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If you see that more than one seal is leaky, Stu, maybe you’d prefer having a
rebuilt diff exchange, as Coventry West does?–
Alex
79xj6L SII (BRG + wires)
86xj6 SIII (Black)
61 Sprite MkII (Red)
Menlo Park, Calif.

stuboy_4.2 wrote:

went for a longish drive yesterday, only second run since getting
the S3 4.2 running after a long lay up with prev owner. pulled up
at home to a strong whiff of toasted gear oil from the rear.

had a snoop underneath and sure enough, oil splattered all over nr
side exhaust and nr side suspension components and a fair dribble
dripping off the plate which sits under the final drive unit. My
(newbie) guess is a seal on fd unit has let go, I did check final
drive drain bolt was sealed in nice and tight and it was -
unfortunately! :frowning:

Looking at my newly acquired jag service manual it looks a bloody
pig of a job to put a new oil seal in and I am not confident about
getting it right as inexperienced, but would love to have a go. Can
anyone advise me on if is it as hard as it looks? is there a good
way of tackling the job? do I need special tools ?
never know such highs and lows on an almost daily basis with any
other car I have owned before this one !! thanks for reading my
post,
regards stu

===================================================
The archives and FAQ will answer many queries on the XJ series…
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In reply to a message from stuboy_4.2 sent Mon 6 Nov 2006:

Stu

I had a similar problem recently. One of the stub axle seals was
leaking. Tell tale oil on the brake disc.

A local chap who used to recondition these for a living suggested I
try replacing it myself as he was too busy to do it for me. In the
end I took it to the chap who rebuilt the manual gearbox and he
renewed several other bits as well.

It took me two days to get the diff out and a day and half to put
the rebuilt one back in.

As others have said, is the vent pipe ( 2’’ plastic tube on the back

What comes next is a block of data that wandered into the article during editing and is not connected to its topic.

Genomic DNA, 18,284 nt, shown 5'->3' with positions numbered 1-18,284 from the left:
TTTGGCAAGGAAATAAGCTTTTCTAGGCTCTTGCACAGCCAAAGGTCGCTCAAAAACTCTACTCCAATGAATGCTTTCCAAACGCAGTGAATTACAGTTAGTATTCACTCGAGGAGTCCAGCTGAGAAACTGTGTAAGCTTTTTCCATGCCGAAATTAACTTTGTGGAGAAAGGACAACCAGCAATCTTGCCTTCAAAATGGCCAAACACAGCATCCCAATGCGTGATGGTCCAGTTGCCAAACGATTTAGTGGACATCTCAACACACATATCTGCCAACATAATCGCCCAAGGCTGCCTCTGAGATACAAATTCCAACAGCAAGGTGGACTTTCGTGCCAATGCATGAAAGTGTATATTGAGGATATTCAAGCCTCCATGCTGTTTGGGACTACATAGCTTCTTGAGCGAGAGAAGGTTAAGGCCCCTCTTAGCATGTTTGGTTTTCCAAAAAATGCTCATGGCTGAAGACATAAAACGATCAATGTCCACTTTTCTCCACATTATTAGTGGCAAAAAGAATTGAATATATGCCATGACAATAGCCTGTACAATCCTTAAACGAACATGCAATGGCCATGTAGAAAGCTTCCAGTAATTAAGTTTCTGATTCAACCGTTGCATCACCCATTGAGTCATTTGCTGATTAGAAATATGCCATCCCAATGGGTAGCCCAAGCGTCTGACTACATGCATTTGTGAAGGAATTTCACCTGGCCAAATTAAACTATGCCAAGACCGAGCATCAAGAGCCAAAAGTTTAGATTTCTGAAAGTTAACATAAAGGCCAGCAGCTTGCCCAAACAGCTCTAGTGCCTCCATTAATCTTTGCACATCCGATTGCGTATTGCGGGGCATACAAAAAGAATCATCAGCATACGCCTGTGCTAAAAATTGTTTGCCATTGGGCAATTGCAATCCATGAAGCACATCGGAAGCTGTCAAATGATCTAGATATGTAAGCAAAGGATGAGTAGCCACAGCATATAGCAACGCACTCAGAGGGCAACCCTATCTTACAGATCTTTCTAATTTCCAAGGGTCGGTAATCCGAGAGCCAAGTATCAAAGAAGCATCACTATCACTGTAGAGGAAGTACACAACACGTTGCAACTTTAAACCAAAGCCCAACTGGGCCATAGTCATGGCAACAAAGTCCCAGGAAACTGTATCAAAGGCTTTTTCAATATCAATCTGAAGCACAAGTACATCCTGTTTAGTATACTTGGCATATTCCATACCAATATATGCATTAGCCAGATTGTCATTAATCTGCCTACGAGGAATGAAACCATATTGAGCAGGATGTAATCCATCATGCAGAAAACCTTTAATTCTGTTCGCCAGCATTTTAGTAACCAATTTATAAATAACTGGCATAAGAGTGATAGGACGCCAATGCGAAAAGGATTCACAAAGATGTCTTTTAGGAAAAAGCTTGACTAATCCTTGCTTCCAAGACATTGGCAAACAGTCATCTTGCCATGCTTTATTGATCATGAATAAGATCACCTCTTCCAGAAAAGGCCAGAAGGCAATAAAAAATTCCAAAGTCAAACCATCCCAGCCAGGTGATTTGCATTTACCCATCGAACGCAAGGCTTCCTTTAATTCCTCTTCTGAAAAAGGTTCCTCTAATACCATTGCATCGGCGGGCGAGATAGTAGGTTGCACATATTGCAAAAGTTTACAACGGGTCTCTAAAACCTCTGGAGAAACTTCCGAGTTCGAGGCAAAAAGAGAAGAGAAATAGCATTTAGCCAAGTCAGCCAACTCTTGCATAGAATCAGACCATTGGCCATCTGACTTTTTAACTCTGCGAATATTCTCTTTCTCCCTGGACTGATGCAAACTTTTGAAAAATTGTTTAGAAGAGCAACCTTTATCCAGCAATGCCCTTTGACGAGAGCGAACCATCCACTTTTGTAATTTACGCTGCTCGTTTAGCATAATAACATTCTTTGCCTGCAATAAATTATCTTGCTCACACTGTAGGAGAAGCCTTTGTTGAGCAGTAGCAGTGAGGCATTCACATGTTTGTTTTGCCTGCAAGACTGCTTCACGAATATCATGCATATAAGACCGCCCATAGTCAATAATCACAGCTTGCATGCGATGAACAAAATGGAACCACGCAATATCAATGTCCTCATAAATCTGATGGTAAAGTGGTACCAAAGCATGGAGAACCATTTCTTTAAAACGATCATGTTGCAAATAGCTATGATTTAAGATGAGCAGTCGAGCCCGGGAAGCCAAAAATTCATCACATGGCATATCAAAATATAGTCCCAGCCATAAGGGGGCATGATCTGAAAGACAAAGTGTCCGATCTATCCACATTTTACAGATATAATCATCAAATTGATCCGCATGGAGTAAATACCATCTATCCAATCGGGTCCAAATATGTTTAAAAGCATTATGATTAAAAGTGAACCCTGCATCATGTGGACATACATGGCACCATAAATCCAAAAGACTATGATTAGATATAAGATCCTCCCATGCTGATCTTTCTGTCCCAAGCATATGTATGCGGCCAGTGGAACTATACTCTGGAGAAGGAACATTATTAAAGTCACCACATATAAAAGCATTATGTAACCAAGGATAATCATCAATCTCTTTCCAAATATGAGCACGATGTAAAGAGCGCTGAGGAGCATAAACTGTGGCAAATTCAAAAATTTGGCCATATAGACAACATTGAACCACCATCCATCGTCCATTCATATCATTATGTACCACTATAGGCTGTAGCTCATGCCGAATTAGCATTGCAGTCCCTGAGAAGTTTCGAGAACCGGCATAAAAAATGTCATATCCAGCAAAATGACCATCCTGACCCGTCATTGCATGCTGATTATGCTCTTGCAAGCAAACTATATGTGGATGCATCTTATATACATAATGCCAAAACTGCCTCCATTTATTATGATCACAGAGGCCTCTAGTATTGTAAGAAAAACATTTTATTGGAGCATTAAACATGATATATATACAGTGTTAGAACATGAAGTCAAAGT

plate - should point straight up) in tact?–
The original message included these comments:

Looking at my newly acquired jag service manual it looks a bloody
pig of a job to put a new oil seal in and I am not confident about
getting it right as inexperienced, but would love to have a go. Can
anyone advise me on if is it as hard as it looks? is there a good


al mclean '93 XJS 4.0 - '79 SII XJ6 mod - '84 4.2 Daimler
Telford, United Kingdom
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In reply to a message from stuboy_4.2 sent Mon 6 Nov 2006:

Not wanting to give false hope, BUT you may find the leak settles
down after a while, if your pads aren’t ruined first by the oil.

The diff may have leather seals and these become hard if left
standing and not lubed by contact with oil. Not sure what year they
switched to synthetic seals, if at all, on the outputs? The input
seals can be rubber because they don’t get so hot. My E-type output
shaft seals bought only two years ago were leather.

If your second run was the first decent one and therefore the first
time the seals have had an oil bath in years, it may reduce the
leaking once they swell slightly and become more supple. Did you
over-fill the diff as part of your recommisioning?

The breather is a simple pot-metal or plastic tower you can see
clearly at about 2 o’clock on the diff cover plate and it has a
small baffle inside the cover plate to stop oil being flung up the
tube. The top of the tube has a fairly snug-fitting cover to
prevent water spray getting into the diff, so don’t think it’s a
bung in the breather tube. There only needs to be a small air gap
around the edge of the breather top because there isn’t a large
volume of air moving in and out during heating/cooling cycles.

Regular checks of oil level may show it settles to a level which is
fairly close to correct. If you get lucky than you may need to do
no more than get under there periodically to see how things are
progressing.

Seal rejuvenators you can buy for engines/gearboxes work by
swelling the rubber with organic esters IIRC, so are unlikley to
work with leather diff seals. But again, you could try a small
quantity perhaps.

Realistically you may not get that lucky. At least once it’s done
you can effectively forget this aspect for many years of use.–
Peter Crespin 66 2+2 E-type, 74 Daimler 4.2
Cambridge, United Kingdom